Like we mentioned earlier, GPS tracking is virtually everywhere, from our cell phones to aircraft to ships. And it’s evolved beyond dots on a map. One important application for this technology is fleet management.
Every organization that relies on vehicles has a great deal to gain from using GPS to track its mobile assets. And it’s not just the big fleets: Small local fleets also benefit greatly. You’ll find vehicles ranging from government-owned sedans to long-haul trucks relying on GPS technology.
Here are just a few ways GPS works to make commercial and government fleets safer and more cost-effective.
Working to Cut Emissions and Fuel Use
Before the days of GPS tracking, fleet managers had no idea what happened when their employees – and their organization’s vehicles – left for the day. They had no way of knowing who to dispatch for jobs, or even whether those jobs were getting done.
Now, fleet managers can assess which vehicles to dispatch to a site for service. Sending the nearest vehicle saves time, saves money (through using less fuel) and cuts emissions.
And GPS technology can also monitor vehicle speed. Speeding is one of the fastest ways to burn through cash: You can lose up to 2% of your fuel economy for each mile per hour you drive above 55 mph. Having GPS as a tracking solution lets you coach drivers to keep their speed down.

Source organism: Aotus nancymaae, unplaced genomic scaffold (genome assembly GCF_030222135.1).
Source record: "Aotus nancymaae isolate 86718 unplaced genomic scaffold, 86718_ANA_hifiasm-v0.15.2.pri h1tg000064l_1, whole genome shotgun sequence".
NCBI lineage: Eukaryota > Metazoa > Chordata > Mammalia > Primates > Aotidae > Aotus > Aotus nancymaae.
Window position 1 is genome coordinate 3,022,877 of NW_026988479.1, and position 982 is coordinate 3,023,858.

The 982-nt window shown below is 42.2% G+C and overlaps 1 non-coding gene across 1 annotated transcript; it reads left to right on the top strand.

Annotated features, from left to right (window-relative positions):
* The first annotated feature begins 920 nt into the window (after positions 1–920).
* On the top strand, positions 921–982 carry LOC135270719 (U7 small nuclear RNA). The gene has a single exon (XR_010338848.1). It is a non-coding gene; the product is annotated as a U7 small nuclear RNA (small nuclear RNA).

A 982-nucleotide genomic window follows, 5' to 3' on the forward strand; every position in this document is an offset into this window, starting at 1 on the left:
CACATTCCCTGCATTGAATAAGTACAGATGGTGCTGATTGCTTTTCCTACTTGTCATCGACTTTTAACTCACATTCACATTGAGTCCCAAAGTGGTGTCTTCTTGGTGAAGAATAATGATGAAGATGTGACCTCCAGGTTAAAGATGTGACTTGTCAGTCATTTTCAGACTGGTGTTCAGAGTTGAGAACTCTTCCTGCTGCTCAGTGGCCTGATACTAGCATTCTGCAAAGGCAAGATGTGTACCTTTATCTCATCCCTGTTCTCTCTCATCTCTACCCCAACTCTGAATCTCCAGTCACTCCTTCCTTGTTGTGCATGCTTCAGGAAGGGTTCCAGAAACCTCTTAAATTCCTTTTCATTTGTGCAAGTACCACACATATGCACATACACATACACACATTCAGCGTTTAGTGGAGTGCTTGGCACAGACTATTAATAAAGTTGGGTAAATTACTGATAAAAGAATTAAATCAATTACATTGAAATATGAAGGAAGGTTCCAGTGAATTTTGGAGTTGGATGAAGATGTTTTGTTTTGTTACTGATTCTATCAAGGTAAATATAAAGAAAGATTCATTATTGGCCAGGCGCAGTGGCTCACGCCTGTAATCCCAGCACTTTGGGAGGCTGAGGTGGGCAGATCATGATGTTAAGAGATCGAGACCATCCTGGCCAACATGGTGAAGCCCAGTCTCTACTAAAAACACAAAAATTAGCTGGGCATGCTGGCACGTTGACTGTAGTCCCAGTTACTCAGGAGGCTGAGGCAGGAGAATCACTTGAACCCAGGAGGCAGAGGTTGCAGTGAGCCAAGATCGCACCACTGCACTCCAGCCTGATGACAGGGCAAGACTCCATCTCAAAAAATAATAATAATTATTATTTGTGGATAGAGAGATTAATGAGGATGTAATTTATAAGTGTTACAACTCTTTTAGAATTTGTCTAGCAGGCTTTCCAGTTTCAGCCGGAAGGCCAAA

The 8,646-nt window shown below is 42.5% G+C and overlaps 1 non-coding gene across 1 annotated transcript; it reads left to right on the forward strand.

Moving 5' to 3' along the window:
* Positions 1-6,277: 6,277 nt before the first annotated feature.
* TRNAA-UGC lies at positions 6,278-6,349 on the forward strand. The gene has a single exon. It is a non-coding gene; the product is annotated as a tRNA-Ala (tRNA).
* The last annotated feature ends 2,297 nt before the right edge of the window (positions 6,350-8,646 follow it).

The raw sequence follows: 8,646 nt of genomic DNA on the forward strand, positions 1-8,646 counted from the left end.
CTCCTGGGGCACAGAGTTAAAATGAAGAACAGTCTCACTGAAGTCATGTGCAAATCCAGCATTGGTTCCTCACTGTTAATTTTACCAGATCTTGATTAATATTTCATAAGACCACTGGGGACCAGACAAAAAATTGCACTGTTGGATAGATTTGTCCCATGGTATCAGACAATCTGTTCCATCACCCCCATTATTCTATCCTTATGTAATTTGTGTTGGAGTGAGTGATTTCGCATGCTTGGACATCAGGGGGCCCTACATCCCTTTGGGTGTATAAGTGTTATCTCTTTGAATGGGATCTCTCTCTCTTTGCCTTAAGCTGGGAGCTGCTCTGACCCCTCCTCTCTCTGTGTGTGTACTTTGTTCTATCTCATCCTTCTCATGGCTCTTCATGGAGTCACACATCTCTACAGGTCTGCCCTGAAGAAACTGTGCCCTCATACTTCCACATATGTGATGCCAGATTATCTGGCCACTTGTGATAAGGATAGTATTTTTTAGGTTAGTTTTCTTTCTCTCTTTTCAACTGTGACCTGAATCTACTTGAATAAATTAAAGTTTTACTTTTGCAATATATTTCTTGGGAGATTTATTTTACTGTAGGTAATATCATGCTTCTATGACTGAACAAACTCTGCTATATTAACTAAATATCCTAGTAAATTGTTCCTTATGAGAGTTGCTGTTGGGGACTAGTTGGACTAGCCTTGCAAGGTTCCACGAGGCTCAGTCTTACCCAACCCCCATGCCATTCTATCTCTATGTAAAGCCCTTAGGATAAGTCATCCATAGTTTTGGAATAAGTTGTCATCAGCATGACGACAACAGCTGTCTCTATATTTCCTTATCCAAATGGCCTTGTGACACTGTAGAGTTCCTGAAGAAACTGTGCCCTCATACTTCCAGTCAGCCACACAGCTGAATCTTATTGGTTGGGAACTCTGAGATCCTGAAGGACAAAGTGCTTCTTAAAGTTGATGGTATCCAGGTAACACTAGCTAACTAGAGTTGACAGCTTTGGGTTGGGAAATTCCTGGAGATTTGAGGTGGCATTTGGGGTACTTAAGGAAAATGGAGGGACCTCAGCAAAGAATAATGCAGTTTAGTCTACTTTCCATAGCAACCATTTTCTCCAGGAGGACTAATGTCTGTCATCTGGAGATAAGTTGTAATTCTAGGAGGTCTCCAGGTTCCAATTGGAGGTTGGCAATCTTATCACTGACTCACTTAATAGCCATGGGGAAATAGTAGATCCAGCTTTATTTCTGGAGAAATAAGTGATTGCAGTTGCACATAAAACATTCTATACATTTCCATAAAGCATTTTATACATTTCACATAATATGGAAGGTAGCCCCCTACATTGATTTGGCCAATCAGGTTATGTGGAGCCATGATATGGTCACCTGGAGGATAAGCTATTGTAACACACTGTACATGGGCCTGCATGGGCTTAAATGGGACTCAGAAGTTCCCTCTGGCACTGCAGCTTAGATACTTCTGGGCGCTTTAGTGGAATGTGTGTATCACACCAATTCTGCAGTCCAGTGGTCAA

Cut Out the Side Jobs
Some fleet managers find out that employees are using company vehicles for side jobs. Fleet solutions can show when vehicles are being used after hours and find out where they’re going.
By eliminating side jobs, you’ll reduce wear and tear on vehicles. You might also find that it helps protect your brand. You wouldn’t want your organization being associated with an unauthorized job.
Track All Your Assets
Fleet tracking solutions work for all mobile assets, not just vehicles. You can monitor equipment such as trailers and generators, giving you extra piece of mind that they’re secure.